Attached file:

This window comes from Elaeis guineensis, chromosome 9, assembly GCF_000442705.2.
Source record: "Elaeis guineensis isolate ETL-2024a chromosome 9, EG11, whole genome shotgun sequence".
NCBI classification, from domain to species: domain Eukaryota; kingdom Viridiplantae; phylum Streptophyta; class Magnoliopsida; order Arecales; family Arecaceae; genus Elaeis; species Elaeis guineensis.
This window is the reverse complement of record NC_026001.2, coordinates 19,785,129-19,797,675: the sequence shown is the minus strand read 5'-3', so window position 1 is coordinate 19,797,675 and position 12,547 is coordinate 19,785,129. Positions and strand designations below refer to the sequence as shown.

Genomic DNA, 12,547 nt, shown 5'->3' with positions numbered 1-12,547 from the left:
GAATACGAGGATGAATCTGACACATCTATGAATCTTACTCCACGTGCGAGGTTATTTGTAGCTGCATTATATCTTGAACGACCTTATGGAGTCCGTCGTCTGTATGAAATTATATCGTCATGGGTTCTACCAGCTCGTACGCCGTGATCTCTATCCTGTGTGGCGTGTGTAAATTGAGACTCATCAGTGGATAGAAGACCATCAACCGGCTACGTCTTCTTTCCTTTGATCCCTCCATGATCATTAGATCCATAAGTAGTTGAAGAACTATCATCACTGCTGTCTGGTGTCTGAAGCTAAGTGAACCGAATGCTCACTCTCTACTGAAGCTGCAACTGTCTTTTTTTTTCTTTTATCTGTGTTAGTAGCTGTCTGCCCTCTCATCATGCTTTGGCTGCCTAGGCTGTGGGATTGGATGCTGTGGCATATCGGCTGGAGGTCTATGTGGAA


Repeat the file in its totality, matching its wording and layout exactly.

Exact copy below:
This window comes from Elaeis guineensis, chromosome 9, assembly GCF_000442705.2.
Source record: "Elaeis guineensis isolate ETL-2024a chromosome 9, EG11, whole genome shotgun sequence".
NCBI classification, from domain to species: domain Eukaryota; kingdom Viridiplantae; phylum Streptophyta; class Magnoliopsida; order Arecales; family Arecaceae; genus Elaeis; species Elaeis guineensis.
This window is the reverse complement of record NC_026001.2, coordinates 19,785,129-19,797,675: the sequence shown is the minus strand read 5'-3', so window position 1 is coordinate 19,797,675 and position 12,547 is coordinate 19,785,129. Positions and strand designations below refer to the sequence as shown.

Genomic DNA, 12,547 nt, shown 5'->3' with positions numbered 1-12,547 from the left:
GAATACGAGGATGAATCTGACACATCTATGAATCTTACTCCACGTGCGAGGTTATTTGTAGCTGCATTATATCTTGAACGACCTTATGGAGTCCGTCGTCTGTATGAAATTATATCGTCATGGGTTCTACCAGCTCGTACGCCGTGATCTCTATCCTGTGTGGCGTGTGTAAATTGAGACTCATCAGTGGATAGAAGACCATCAACCGGCTACGTCTTCTTTCCTTTGATCCCTCCATGATCATTAGATCCATAAGTAGTTGAAGAACTATCATCACTGCTGTCTGGTGTCTGAAGCTAAGTGAACCGAATGCTCACTCTCTACTGAAGCTGCAACTGTCTTTTTTTTTCTTTTATCTGTGTTAGTAGCTGTCTGCCCTCTCATCATGCTTTGGCTGCCTAGGCTGTGGGATTGGATGCTGTGGCATATCGGCTGGAGGTCTATGTGGAA